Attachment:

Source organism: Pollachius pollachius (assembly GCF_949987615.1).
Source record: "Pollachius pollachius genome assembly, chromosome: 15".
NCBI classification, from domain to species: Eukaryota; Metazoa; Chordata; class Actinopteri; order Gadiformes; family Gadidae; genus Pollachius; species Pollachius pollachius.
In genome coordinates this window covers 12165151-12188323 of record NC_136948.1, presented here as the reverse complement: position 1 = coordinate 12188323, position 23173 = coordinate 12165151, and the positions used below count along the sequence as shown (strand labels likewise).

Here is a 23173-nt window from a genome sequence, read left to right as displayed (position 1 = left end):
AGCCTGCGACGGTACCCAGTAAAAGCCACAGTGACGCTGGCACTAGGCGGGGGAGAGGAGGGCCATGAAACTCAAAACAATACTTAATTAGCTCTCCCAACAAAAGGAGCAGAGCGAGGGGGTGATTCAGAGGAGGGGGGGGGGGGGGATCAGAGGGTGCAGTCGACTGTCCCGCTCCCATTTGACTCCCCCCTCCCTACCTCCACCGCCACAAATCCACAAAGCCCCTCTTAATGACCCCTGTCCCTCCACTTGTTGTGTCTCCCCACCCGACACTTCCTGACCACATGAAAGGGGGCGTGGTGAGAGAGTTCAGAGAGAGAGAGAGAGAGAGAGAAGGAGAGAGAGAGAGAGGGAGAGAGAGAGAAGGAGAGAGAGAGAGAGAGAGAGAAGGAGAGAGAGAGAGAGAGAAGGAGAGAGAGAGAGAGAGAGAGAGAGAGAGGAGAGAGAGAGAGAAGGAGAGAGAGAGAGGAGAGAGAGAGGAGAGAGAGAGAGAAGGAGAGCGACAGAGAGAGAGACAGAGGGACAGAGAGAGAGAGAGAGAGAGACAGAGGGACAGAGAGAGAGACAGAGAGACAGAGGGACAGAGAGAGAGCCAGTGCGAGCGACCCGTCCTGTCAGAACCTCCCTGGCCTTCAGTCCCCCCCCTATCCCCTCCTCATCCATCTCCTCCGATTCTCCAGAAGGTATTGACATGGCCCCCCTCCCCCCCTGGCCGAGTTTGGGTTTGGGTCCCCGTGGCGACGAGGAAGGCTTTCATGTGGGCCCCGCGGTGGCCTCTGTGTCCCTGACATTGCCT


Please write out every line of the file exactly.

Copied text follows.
Source organism: Pollachius pollachius (assembly GCF_949987615.1).
Source record: "Pollachius pollachius genome assembly, chromosome: 15".
NCBI classification, from domain to species: Eukaryota; Metazoa; Chordata; class Actinopteri; order Gadiformes; family Gadidae; genus Pollachius; species Pollachius pollachius.
In genome coordinates this window covers 12165151-12188323 of record NC_136948.1, presented here as the reverse complement: position 1 = coordinate 12188323, position 23173 = coordinate 12165151, and the positions used below count along the sequence as shown (strand labels likewise).

Here is a 23173-nt window from a genome sequence, read left to right as displayed (position 1 = left end):
AGCCTGCGACGGTACCCAGTAAAAGCCACAGTGACGCTGGCACTAGGCGGGGGAGAGGAGGGCCATGAAACTCAAAACAATACTTAATTAGCTCTCCCAACAAAAGGAGCAGAGCGAGGGGGTGATTCAGAGGAGGGGGGGGGGGGGGATCAGAGGGTGCAGTCGACTGTCCCGCTCCCATTTGACTCCCCCCTCCCTACCTCCACCGCCACAAATCCACAAAGCCCCTCTTAATGACCCCTGTCCCTCCACTTGTTGTGTCTCCCCACCCGACACTTCCTGACCACATGAAAGGGGGCGTGGTGAGAGAGTTCAGAGAGAGAGAGAGAGAGAGAGAAGGAGAGAGAGAGAGAGGGAGAGAGAGAGAAGGAGAGAGAGAGAGAGAGAGAGAAGGAGAGAGAGAGAGAGAGAAGGAGAGAGAGAGAGAGAGAGAGAGAGAGAGGAGAGAGAGAGAGAAGGAGAGAGAGAGAGGAGAGAGAGAGGAGAGAGAGAGAGAAGGAGAGCGACAGAGAGAGAGACAGAGGGACAGAGAGAGAGAGAGAGAGAGACAGAGGGACAGAGAGAGAGACAGAGAGACAGAGGGACAGAGAGAGAGCCAGTGCGAGCGACCCGTCCTGTCAGAACCTCCCTGGCCTTCAGTCCCCCCCCTATCCCCTCCTCATCCATCTCCTCCGATTCTCCAGAAGGTATTGACATGGCCCCCCTCCCCCCCTGGCCGAGTTTGGGTTTGGGTCCCCGTGGCGACGAGGAAGGCTTTCATGTGGGCCCCGCGGTGGCCTCTGTGTCCCTGACATTGCCT